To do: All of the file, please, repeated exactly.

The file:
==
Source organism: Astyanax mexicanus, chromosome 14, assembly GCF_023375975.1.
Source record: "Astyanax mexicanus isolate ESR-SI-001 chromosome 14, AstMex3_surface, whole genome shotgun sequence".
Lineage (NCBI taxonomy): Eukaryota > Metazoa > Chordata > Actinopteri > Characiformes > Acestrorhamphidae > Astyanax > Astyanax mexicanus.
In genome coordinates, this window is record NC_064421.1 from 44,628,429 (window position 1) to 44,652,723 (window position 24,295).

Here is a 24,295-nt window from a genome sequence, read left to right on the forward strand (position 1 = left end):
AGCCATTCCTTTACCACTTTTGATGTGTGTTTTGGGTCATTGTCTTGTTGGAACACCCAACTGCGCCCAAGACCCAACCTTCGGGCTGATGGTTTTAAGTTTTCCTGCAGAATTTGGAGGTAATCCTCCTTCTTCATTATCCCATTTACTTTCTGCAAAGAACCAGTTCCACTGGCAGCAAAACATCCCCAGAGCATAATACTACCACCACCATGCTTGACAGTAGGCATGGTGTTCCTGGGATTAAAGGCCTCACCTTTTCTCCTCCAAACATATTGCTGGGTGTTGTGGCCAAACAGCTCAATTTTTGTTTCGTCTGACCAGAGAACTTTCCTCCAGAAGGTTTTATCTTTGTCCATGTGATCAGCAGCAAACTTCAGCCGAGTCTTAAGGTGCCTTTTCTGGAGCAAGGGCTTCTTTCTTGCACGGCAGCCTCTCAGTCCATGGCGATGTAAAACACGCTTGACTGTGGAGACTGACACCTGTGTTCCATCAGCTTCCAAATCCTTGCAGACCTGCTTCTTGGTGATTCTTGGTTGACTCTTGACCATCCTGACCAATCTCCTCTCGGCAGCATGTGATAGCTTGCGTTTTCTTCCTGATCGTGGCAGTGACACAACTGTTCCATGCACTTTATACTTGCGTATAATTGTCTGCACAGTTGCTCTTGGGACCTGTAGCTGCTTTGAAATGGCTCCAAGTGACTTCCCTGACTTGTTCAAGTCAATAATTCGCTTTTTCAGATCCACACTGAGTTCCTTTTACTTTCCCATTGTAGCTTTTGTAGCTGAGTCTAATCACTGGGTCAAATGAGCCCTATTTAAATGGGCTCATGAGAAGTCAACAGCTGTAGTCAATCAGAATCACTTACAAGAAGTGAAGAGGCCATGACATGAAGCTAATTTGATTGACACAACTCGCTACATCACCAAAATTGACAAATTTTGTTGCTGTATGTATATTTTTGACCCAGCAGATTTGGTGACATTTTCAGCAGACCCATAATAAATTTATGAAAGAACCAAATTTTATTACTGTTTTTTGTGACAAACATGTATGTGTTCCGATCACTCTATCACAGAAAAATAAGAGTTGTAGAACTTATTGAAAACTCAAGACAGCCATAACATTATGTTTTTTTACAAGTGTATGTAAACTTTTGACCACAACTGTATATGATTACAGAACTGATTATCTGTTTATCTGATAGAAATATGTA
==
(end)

Source organism: Astyanax mexicanus, chromosome 14, assembly GCF_023375975.1.
Source record: "Astyanax mexicanus isolate ESR-SI-001 chromosome 14, AstMex3_surface, whole genome shotgun sequence".
Lineage (NCBI taxonomy): Eukaryota > Metazoa > Chordata > Actinopteri > Characiformes > Acestrorhamphidae > Astyanax > Astyanax mexicanus.
In genome coordinates, this window is record NC_064421.1 from 44,628,429 (window position 1) to 44,652,723 (window position 24,295).

Here is a 24,295-nt window from a genome sequence, read left to right on the forward strand (position 1 = left end):
AGCCATTCCTTTACCACTTTTGATGTGTGTTTTGGGTCATTGTCTTGTTGGAACACCCAACTGCGCCCAAGACCCAACCTTCGGGCTGATGGTTTTAAGTTTTCCTGCAGAATTTGGAGGTAATCCTCCTTCTTCATTATCCCATTTACTTTCTGCAAAGAACCAGTTCCACTGGCAGCAAAACATCCCCAGAGCATAATACTACCACCACCATGCTTGACAGTAGGCATGGTGTTCCTGGGATTAAAGGCCTCACCTTTTCTCCTCCAAACATATTGCTGGGTGTTGTGGCCAAACAGCTCAATTTTTGTTTCGTCTGACCAGAGAACTTTCCTCCAGAAGGTTTTATCTTTGTCCATGTGATCAGCAGCAAACTTCAGCCGAGTCTTAAGGTGCCTTTTCTGGAGCAAGGGCTTCTTTCTTGCACGGCAGCCTCTCAGTCCATGGCGATGTAAAACACGCTTGACTGTGGAGACTGACACCTGTGTTCCATCAGCTTCCAAATCCTTGCAGACCTGCTTCTTGGTGATTCTTGGTTGACTCTTGACCATCCTGACCAATCTCCTCTCGGCAGCATGTGATAGCTTGCGTTTTCTTCCTGATCGTGGCAGTGACACAACTGTTCCATGCACTTTATACTTGCGTATAATTGTCTGCACAGTTGCTCTTGGGACCTGTAGCTGCTTTGAAATGGCTCCAAGTGACTTCCCTGACTTGTTCAAGTCAATAATTCGCTTTTTCAGATCCACACTGAGTTCCTTTTACTTTCCCATTGTAGCTTTTGTAGCTGAGTCTAATCACTGGGTCAAATGAGCCCTATTTAAATGGGCTCATGAGAAGTCAACAGCTGTAGTCAATCAGAATCACTTACAAGAAGTGAAGAGGCCATGACATGAAGCTAATTTGATTGACACAACTCGCTACATCACCAAAATTGACAAATTTTGTTGCTGTATGTATATTTTTGACCCAGCAGATTTGGTGACATTTTCAGCAGACCCATAATAAATTTATGAAAGAACCAAATTTTATTACTGTTTTTTGTGACAAACATGTATGTGTTCCGATCACTCTATCACAGAAAAATAAGAGTTGTAGAACTTATTGAAAACTCAAGACAGCCATAACATTATGTTTTTTTACAAGTGTATGTAAACTTTTGACCACAACTGTATATGATTACAGAACTGATTATCTGTTTATCTGATAGAAATATGTA